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Pelvic floor dysfunction - assessment in primary care

Last reviewed dd mmm yyyy. Last edited dd mmm yyyy

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Assessment in primary care

A focused history is important for identifying the likely cause of any symptoms, because many of the symptoms of pelvic floor dysfunction can be caused by other conditions as well.

At initial assessment in primary care (which may include assessments by physiotherapists, bladder and bowel team members and continence advisors), take a general history from the woman about current and past symptoms or disorders associated with pelvic floor dysfunction, such as:

  • urinary incontinence
  • emptying disorders of the bladder
  • faecal incontinence
  • emptying disorders of the bowel
  • pelvic organ prolapse
  • sexual dysfunction
  • chronic pelvic pain.

Depending on the symptoms described, carry out a focused history, clinical examination and investigations to exclude other causes, such as:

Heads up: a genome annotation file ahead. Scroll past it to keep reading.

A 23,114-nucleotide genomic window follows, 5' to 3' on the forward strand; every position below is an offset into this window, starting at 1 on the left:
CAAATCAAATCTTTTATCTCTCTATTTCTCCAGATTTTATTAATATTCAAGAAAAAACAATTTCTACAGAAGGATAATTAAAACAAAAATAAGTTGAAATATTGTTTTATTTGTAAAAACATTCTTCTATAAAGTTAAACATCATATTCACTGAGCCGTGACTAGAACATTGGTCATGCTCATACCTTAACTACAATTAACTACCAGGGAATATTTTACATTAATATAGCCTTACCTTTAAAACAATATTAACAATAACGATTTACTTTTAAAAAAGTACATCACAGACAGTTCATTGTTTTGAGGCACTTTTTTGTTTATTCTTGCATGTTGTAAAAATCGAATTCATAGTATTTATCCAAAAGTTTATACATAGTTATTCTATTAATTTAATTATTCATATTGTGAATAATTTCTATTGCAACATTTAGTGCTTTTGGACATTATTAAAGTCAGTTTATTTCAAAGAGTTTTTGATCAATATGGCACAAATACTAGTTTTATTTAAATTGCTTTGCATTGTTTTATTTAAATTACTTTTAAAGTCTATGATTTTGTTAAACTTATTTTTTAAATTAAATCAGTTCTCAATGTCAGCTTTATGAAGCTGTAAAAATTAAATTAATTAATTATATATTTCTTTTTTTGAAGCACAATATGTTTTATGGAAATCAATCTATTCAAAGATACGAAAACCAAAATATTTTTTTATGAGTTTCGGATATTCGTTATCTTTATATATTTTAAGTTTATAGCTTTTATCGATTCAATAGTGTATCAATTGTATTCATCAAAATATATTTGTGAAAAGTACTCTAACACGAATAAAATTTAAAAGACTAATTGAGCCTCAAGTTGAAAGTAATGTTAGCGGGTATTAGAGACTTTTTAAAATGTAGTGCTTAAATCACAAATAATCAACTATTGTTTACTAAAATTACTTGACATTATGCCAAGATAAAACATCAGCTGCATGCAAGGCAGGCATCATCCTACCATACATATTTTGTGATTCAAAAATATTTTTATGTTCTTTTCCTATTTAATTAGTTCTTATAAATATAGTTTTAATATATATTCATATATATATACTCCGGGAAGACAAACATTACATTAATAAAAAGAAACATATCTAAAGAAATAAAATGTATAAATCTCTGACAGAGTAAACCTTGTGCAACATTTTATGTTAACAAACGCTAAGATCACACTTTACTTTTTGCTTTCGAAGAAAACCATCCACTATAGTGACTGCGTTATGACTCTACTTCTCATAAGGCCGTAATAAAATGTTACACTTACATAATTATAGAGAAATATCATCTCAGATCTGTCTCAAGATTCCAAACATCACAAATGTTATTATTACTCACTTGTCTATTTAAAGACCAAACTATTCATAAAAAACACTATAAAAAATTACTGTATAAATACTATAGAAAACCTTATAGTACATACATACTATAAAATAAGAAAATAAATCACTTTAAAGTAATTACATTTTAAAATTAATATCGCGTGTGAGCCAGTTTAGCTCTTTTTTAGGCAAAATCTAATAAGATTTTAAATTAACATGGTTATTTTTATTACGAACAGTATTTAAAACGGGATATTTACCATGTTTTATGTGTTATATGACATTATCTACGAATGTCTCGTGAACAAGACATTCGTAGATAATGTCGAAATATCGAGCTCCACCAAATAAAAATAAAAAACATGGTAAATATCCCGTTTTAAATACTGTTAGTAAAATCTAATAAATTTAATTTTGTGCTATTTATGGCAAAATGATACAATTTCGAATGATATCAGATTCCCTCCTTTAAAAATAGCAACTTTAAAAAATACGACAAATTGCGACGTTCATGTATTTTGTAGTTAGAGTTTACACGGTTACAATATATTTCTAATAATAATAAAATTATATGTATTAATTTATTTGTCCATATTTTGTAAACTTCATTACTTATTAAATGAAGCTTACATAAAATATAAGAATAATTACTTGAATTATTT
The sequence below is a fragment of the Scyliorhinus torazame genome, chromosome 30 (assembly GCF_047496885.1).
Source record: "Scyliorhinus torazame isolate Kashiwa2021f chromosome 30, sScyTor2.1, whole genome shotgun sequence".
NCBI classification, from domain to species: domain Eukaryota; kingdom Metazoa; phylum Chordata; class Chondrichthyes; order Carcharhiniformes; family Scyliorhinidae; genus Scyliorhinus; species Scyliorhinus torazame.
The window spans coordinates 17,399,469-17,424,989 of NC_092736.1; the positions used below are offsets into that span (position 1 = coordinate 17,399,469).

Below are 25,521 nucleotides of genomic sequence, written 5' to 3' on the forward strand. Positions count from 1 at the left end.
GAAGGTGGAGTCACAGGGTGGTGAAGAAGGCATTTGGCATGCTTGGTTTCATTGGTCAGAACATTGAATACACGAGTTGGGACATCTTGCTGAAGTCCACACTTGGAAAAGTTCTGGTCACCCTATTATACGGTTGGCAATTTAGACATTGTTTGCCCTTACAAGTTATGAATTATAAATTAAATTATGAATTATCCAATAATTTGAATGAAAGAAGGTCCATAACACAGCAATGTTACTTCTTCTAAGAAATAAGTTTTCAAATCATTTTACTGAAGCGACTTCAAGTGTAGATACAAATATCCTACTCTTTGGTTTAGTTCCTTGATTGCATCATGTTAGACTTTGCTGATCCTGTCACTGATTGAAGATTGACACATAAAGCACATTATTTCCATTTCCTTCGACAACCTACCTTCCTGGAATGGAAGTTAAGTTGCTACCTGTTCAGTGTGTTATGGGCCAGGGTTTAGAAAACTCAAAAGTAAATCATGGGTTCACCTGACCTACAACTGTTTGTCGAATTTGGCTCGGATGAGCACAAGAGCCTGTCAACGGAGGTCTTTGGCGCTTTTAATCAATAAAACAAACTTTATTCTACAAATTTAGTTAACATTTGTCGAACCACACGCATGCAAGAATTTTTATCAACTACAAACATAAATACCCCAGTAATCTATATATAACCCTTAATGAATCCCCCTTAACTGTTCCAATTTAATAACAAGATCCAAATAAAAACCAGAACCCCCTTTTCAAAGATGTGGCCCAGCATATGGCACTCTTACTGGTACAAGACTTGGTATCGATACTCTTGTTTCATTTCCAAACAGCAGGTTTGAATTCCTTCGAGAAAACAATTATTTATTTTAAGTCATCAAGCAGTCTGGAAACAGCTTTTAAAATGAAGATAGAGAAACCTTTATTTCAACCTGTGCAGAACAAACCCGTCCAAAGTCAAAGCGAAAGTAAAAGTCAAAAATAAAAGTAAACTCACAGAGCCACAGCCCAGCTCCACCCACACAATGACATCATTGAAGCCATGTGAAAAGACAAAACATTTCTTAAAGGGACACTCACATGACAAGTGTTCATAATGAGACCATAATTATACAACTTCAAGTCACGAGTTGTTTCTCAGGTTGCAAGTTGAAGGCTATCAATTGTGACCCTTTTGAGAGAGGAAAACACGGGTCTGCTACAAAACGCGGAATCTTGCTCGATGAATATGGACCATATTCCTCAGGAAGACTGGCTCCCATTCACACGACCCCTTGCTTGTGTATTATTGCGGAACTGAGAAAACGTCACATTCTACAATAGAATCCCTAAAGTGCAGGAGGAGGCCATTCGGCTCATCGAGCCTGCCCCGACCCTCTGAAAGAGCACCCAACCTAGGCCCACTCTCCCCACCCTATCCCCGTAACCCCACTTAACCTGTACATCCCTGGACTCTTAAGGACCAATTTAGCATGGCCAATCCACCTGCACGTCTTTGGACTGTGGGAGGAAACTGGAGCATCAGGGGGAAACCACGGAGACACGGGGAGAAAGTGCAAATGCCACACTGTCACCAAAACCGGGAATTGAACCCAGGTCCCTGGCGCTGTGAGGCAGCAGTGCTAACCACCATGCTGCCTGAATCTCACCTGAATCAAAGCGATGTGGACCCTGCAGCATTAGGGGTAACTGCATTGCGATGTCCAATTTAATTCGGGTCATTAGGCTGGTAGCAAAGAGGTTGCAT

Ask women who have recently given birth about symptoms of pelvic floor dysfunction during routine postnatal care, in hospital and in the community.

Medication review:

  • ".. many medications can impact on symptoms of pelvic floor dysfunction. In addition, this impact is often larger for people who are taking multiple medicines. Because of this, a medication review is important " (1)

Depending on the symptoms and the woman's preferences and circumstances, consider other clinical examinations. For example:

  • inspecting the woman's vulva and vagina for atrophy
  • asking them to bear down, to check for visible vaginal or rectal prolapse
  • rectal examination to check for impaction, for women who are at risk of this and who cannot give an accurate history of their symptoms (for example, women with cognitive impairments or dementia).

For more guidance on assessing urinary incontinence and pelvic organ prolapse, see the NICE guideline on urinary incontinence and pelvic organ prolapse in women. (The recommendations in this guideline may also be relevant for women under 18.)

If the woman has symptoms of faecal incontinence, follow the recommendations on baseline assessment in the NICE guideline on faecal incontinence. (The recommendations in this guideline may also be relevant for women under 18.)

For more details then consult the full NICE guideline.


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